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J Neurol Sci. 1994 May;123(1-2):162-72.

Transfer of experimental allergic neuritis by intra neural injection of sensitized lymphocytes.

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Department of Neurology, University of Sydney, N.S.W., Australia.


The final mediators of immune injury in EAN were investigated by intraneural injection of sensitized lymphocytes. Unfractionated specifically sensitized cells caused conduction block which was evident within 24 h after injection, reached significance within 3 days and remained depressed for over 12 days. Pathological changes at the site of injection showed infiltrating lymphoid and mononuclear cells and significant demyelination. The latter was only evident several days after the electrophysiological changes. These effects were shown to be specific, as injection of LNC from normal rats or those immunized with CFA alone did not induce the changes. Fractionation of sensitized LNC into the CD4+ and CD8+ subsets of T-cells showed only the former caused a drop in the amplitude ratio of nerve conduction. These changes in conduction were comparable to those observed in rats immunized with myelin/CFA to induce active EAN. Cyclosporin A (CSA) was given to host animals to block production of cytokines by the injected cells. This inhibited macrophage accumulation at the site of injection, but did not stop the electrophysiological changes. This result suggested that there was direct T-cell damage rather than damage consequent upon macrophage activation. These studies developed a model in which the cellular and molecular mechanisms of conduction block and demyelination in EAN can be studied by direct injection of specifically sensitized LNC.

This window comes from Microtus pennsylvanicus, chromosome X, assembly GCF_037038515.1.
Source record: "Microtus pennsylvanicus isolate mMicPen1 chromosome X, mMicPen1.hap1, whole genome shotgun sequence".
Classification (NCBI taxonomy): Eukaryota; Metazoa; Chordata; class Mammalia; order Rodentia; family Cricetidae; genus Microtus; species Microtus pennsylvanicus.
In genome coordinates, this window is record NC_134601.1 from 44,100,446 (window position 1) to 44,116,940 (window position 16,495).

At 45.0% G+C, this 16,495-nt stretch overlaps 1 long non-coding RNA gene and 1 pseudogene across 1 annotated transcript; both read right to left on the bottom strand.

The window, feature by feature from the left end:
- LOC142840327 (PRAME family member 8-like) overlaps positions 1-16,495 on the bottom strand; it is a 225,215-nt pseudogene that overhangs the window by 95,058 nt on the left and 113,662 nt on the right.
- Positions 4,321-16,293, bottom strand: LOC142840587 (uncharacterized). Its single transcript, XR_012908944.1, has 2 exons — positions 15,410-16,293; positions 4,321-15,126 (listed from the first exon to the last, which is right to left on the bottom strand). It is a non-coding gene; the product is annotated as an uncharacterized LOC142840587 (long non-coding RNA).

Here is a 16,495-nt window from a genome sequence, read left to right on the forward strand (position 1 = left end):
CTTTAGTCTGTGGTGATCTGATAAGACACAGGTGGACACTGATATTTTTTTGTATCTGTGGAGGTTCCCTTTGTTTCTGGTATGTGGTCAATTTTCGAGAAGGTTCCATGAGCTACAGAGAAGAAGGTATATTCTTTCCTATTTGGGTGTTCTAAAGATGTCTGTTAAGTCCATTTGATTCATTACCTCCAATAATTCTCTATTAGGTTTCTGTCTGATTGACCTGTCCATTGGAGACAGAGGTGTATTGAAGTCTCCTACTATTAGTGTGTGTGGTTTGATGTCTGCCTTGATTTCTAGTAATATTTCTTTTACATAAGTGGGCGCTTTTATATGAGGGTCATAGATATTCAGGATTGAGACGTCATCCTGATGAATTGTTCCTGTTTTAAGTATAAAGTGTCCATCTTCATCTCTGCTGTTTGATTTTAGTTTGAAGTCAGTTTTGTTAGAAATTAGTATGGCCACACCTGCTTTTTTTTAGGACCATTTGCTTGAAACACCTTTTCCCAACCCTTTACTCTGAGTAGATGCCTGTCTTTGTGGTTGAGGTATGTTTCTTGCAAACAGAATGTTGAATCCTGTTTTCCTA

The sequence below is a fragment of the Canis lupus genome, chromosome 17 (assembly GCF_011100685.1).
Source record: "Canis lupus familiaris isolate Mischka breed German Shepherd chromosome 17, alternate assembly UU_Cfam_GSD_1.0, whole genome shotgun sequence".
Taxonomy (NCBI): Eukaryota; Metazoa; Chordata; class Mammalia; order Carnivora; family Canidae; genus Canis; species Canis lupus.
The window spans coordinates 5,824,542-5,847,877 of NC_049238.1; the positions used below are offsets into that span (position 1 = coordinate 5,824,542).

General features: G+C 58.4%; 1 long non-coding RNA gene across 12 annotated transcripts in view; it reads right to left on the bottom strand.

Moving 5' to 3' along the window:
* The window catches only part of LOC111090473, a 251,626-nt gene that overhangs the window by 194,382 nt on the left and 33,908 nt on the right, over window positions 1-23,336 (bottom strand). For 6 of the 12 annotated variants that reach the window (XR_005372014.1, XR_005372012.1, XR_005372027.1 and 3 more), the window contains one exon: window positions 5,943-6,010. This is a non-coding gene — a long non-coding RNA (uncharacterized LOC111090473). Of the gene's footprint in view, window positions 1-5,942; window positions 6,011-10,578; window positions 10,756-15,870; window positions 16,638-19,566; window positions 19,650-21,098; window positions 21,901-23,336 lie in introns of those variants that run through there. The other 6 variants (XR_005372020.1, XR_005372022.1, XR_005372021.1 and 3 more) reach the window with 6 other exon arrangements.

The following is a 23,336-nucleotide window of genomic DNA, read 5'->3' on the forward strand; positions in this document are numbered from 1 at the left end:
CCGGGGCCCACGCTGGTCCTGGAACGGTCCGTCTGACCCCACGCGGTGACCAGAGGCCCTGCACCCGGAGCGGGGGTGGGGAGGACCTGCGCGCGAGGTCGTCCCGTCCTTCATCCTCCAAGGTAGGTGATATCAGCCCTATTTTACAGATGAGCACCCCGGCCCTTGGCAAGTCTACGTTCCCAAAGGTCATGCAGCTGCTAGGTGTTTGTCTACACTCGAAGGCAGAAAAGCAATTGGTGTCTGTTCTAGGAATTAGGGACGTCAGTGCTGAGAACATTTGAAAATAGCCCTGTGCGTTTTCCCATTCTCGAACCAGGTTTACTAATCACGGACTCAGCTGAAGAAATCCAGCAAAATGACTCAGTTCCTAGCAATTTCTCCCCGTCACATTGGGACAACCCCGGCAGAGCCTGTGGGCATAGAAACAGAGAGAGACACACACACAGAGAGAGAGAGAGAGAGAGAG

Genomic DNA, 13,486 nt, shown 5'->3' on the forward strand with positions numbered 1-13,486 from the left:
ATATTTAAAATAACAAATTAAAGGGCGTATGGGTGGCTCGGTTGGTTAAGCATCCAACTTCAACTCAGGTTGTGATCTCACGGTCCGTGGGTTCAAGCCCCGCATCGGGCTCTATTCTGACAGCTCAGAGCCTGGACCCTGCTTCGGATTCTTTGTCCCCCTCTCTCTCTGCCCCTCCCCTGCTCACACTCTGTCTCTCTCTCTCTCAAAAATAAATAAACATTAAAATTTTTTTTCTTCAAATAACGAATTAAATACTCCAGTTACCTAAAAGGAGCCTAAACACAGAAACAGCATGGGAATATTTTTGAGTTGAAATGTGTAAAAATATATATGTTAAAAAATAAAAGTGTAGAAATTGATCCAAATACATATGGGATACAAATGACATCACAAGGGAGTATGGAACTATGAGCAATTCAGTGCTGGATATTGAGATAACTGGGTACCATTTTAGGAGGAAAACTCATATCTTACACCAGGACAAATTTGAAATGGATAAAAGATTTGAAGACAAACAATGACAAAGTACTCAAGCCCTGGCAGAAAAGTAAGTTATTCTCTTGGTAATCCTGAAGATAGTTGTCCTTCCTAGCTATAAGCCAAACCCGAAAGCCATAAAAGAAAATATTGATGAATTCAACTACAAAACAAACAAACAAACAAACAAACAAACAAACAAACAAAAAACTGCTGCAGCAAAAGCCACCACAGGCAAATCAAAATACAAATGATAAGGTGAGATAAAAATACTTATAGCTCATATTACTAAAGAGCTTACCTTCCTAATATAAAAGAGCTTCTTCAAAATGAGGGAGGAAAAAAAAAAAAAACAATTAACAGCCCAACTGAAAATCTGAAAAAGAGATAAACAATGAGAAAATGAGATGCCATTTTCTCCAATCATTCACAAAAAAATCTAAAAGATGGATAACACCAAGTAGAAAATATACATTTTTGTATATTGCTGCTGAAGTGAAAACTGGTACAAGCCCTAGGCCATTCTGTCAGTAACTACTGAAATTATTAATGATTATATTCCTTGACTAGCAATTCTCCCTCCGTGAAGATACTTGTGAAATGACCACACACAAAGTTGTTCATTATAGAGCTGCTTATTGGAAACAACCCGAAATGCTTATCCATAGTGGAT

[Indexed for MEDLINE]

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